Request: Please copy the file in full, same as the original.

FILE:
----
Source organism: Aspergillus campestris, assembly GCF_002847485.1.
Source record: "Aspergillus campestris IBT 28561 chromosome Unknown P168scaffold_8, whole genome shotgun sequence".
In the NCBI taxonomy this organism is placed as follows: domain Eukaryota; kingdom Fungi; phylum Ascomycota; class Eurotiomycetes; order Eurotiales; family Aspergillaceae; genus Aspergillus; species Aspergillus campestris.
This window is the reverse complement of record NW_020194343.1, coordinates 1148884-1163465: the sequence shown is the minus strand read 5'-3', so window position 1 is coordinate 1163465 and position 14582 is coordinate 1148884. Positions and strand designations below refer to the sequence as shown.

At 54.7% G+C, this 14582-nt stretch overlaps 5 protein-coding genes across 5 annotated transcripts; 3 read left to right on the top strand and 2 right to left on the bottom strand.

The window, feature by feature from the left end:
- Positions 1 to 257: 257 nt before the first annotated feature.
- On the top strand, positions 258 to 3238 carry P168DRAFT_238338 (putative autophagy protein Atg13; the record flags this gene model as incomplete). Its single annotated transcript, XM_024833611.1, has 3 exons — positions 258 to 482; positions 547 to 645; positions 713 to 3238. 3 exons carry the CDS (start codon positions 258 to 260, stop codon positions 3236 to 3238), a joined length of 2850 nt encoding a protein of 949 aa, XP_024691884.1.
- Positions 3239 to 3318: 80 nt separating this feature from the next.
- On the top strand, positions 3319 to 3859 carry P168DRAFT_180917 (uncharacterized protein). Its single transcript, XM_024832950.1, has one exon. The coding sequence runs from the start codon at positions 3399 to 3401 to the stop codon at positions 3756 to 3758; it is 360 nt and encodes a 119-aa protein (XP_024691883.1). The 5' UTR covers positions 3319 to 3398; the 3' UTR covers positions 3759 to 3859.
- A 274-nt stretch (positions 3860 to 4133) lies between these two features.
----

Source organism: Aspergillus campestris, assembly GCF_002847485.1.
Source record: "Aspergillus campestris IBT 28561 chromosome Unknown P168scaffold_8, whole genome shotgun sequence".
In the NCBI taxonomy this organism is placed as follows: domain Eukaryota; kingdom Fungi; phylum Ascomycota; class Eurotiomycetes; order Eurotiales; family Aspergillaceae; genus Aspergillus; species Aspergillus campestris.
This window is the reverse complement of record NW_020194343.1, coordinates 1148884-1163465: the sequence shown is the minus strand read 5'-3', so window position 1 is coordinate 1163465 and position 14582 is coordinate 1148884. Positions and strand designations below refer to the sequence as shown.

At 54.7% G+C, this 14582-nt stretch overlaps 5 protein-coding genes across 5 annotated transcripts; 3 read left to right on the top strand and 2 right to left on the bottom strand.

The window, feature by feature from the left end:
- Positions 1 to 257: 257 nt before the first annotated feature.
- On the top strand, positions 258 to 3238 carry P168DRAFT_238338 (putative autophagy protein Atg13; the record flags this gene model as incomplete). Its single annotated transcript, XM_024833611.1, has 3 exons — positions 258 to 482; positions 547 to 645; positions 713 to 3238. 3 exons carry the CDS (start codon positions 258 to 260, stop codon positions 3236 to 3238), a joined length of 2850 nt encoding a protein of 949 aa, XP_024691884.1.
- Positions 3239 to 3318: 80 nt separating this feature from the next.
- On the top strand, positions 3319 to 3859 carry P168DRAFT_180917 (uncharacterized protein). Its single transcript, XM_024832950.1, has one exon. The coding sequence runs from the start codon at positions 3399 to 3401 to the stop codon at positions 3756 to 3758; it is 360 nt and encodes a 119-aa protein (XP_024691883.1). The 5' UTR covers positions 3319 to 3398; the 3' UTR covers positions 3759 to 3859.
- A 274-nt stretch (positions 3860 to 4133) lies between these two features.